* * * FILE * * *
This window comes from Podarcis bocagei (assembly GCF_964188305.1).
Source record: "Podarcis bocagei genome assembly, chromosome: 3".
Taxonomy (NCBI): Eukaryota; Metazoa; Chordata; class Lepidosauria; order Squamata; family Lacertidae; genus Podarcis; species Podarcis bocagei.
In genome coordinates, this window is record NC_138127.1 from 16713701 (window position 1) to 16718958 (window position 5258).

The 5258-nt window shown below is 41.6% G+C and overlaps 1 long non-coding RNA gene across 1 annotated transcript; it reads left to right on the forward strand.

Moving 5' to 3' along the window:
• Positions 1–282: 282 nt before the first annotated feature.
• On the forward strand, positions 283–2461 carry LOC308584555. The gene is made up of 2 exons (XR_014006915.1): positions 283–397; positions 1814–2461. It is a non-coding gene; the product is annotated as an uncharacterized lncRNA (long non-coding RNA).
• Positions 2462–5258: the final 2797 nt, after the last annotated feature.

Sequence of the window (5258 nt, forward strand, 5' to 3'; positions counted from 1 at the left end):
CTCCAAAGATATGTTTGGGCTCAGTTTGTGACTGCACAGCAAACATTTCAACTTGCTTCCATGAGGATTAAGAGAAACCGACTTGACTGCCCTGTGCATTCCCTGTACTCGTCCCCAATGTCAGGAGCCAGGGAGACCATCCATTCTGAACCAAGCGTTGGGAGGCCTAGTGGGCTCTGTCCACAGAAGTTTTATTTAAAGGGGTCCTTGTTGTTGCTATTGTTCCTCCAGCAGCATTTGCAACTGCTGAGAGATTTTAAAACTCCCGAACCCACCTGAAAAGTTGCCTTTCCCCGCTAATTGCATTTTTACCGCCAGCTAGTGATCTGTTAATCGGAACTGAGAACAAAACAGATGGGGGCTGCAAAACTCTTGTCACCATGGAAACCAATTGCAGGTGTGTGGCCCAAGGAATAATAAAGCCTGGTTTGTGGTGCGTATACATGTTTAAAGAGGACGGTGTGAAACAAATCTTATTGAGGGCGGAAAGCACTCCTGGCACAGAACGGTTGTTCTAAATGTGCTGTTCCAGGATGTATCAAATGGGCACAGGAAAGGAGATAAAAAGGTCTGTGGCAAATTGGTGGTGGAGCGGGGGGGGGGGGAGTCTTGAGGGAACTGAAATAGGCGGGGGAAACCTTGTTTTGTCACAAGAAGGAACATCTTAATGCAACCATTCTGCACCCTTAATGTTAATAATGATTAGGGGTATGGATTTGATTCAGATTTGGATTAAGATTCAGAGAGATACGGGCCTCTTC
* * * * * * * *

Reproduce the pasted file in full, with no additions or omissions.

This window comes from Podarcis bocagei (assembly GCF_964188305.1).
Source record: "Podarcis bocagei genome assembly, chromosome: 3".
Taxonomy (NCBI): Eukaryota; Metazoa; Chordata; class Lepidosauria; order Squamata; family Lacertidae; genus Podarcis; species Podarcis bocagei.
In genome coordinates, this window is record NC_138127.1 from 16713701 (window position 1) to 16718958 (window position 5258).

The 5258-nt window shown below is 41.6% G+C and overlaps 1 long non-coding RNA gene across 1 annotated transcript; it reads left to right on the forward strand.

Moving 5' to 3' along the window:
• Positions 1–282: 282 nt before the first annotated feature.
• On the forward strand, positions 283–2461 carry LOC308584555. The gene is made up of 2 exons (XR_014006915.1): positions 283–397; positions 1814–2461. It is a non-coding gene; the product is annotated as an uncharacterized lncRNA (long non-coding RNA).
• Positions 2462–5258: the final 2797 nt, after the last annotated feature.

Sequence of the window (5258 nt, forward strand, 5' to 3'; positions counted from 1 at the left end):
CTCCAAAGATATGTTTGGGCTCAGTTTGTGACTGCACAGCAAACATTTCAACTTGCTTCCATGAGGATTAAGAGAAACCGACTTGACTGCCCTGTGCATTCCCTGTACTCGTCCCCAATGTCAGGAGCCAGGGAGACCATCCATTCTGAACCAAGCGTTGGGAGGCCTAGTGGGCTCTGTCCACAGAAGTTTTATTTAAAGGGGTCCTTGTTGTTGCTATTGTTCCTCCAGCAGCATTTGCAACTGCTGAGAGATTTTAAAACTCCCGAACCCACCTGAAAAGTTGCCTTTCCCCGCTAATTGCATTTTTACCGCCAGCTAGTGATCTGTTAATCGGAACTGAGAACAAAACAGATGGGGGCTGCAAAACTCTTGTCACCATGGAAACCAATTGCAGGTGTGTGGCCCAAGGAATAATAAAGCCTGGTTTGTGGTGCGTATACATGTTTAAAGAGGACGGTGTGAAACAAATCTTATTGAGGGCGGAAAGCACTCCTGGCACAGAACGGTTGTTCTAAATGTGCTGTTCCAGGATGTATCAAATGGGCACAGGAAAGGAGATAAAAAGGTCTGTGGCAAATTGGTGGTGGAGCGGGGGGGGGGGGAGTCTTGAGGGAACTGAAATAGGCGGGGGAAACCTTGTTTTGTCACAAGAAGGAACATCTTAATGCAACCATTCTGCACCCTTAATGTTAATAATGATTAGGGGTATGGATTTGATTCAGATTTGGATTAAGATTCAGAGAGATACGGGCCTCTTC